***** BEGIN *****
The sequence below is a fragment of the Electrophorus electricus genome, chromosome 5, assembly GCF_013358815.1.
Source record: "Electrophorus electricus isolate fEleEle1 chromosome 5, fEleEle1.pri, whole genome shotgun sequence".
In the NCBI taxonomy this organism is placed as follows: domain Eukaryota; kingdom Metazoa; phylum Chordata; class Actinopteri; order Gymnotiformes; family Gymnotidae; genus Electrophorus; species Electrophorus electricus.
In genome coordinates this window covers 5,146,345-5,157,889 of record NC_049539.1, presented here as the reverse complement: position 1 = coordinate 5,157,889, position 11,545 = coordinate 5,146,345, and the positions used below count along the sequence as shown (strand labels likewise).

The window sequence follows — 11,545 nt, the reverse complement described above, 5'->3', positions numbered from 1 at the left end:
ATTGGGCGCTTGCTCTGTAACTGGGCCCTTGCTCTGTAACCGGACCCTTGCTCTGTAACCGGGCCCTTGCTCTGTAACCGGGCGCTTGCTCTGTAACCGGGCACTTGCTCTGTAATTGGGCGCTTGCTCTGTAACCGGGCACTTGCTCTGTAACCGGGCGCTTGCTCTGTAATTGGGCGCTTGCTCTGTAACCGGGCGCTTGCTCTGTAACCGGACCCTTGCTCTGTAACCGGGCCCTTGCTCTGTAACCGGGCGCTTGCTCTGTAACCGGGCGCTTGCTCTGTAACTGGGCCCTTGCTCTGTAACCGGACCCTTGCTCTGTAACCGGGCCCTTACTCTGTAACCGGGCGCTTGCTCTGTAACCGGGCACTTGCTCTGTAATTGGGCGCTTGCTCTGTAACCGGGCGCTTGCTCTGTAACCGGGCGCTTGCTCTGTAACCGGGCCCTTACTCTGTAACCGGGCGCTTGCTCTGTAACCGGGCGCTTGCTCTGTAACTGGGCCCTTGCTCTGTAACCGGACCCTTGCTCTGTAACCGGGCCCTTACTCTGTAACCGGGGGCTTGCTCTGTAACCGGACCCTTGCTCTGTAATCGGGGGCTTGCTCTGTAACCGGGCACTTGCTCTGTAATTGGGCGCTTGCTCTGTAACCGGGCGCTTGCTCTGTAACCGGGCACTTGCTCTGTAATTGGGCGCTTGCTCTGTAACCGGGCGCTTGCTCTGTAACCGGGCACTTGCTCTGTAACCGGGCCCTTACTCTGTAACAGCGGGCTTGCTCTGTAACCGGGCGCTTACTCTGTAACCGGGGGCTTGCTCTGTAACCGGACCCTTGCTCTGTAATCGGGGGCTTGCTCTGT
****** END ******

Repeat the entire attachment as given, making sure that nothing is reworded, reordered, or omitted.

The sequence below is a fragment of the Electrophorus electricus genome, chromosome 5, assembly GCF_013358815.1.
Source record: "Electrophorus electricus isolate fEleEle1 chromosome 5, fEleEle1.pri, whole genome shotgun sequence".
In the NCBI taxonomy this organism is placed as follows: domain Eukaryota; kingdom Metazoa; phylum Chordata; class Actinopteri; order Gymnotiformes; family Gymnotidae; genus Electrophorus; species Electrophorus electricus.
In genome coordinates this window covers 5,146,345-5,157,889 of record NC_049539.1, presented here as the reverse complement: position 1 = coordinate 5,157,889, position 11,545 = coordinate 5,146,345, and the positions used below count along the sequence as shown (strand labels likewise).

The window sequence follows — 11,545 nt, the reverse complement described above, 5'->3', positions numbered from 1 at the left end:
ATTGGGCGCTTGCTCTGTAACTGGGCCCTTGCTCTGTAACCGGACCCTTGCTCTGTAACCGGGCCCTTGCTCTGTAACCGGGCGCTTGCTCTGTAACCGGGCACTTGCTCTGTAATTGGGCGCTTGCTCTGTAACCGGGCACTTGCTCTGTAACCGGGCGCTTGCTCTGTAATTGGGCGCTTGCTCTGTAACCGGGCGCTTGCTCTGTAACCGGACCCTTGCTCTGTAACCGGGCCCTTGCTCTGTAACCGGGCGCTTGCTCTGTAACCGGGCGCTTGCTCTGTAACTGGGCCCTTGCTCTGTAACCGGACCCTTGCTCTGTAACCGGGCCCTTACTCTGTAACCGGGCGCTTGCTCTGTAACCGGGCACTTGCTCTGTAATTGGGCGCTTGCTCTGTAACCGGGCGCTTGCTCTGTAACCGGGCGCTTGCTCTGTAACCGGGCCCTTACTCTGTAACCGGGCGCTTGCTCTGTAACCGGGCGCTTGCTCTGTAACTGGGCCCTTGCTCTGTAACCGGACCCTTGCTCTGTAACCGGGCCCTTACTCTGTAACCGGGGGCTTGCTCTGTAACCGGACCCTTGCTCTGTAATCGGGGGCTTGCTCTGTAACCGGGCACTTGCTCTGTAATTGGGCGCTTGCTCTGTAACCGGGCGCTTGCTCTGTAACCGGGCACTTGCTCTGTAATTGGGCGCTTGCTCTGTAACCGGGCGCTTGCTCTGTAACCGGGCACTTGCTCTGTAACCGGGCCCTTACTCTGTAACAGCGGGCTTGCTCTGTAACCGGGCGCTTACTCTGTAACCGGGGGCTTGCTCTGTAACCGGACCCTTGCTCTGTAATCGGGGGCTTGCTCTGT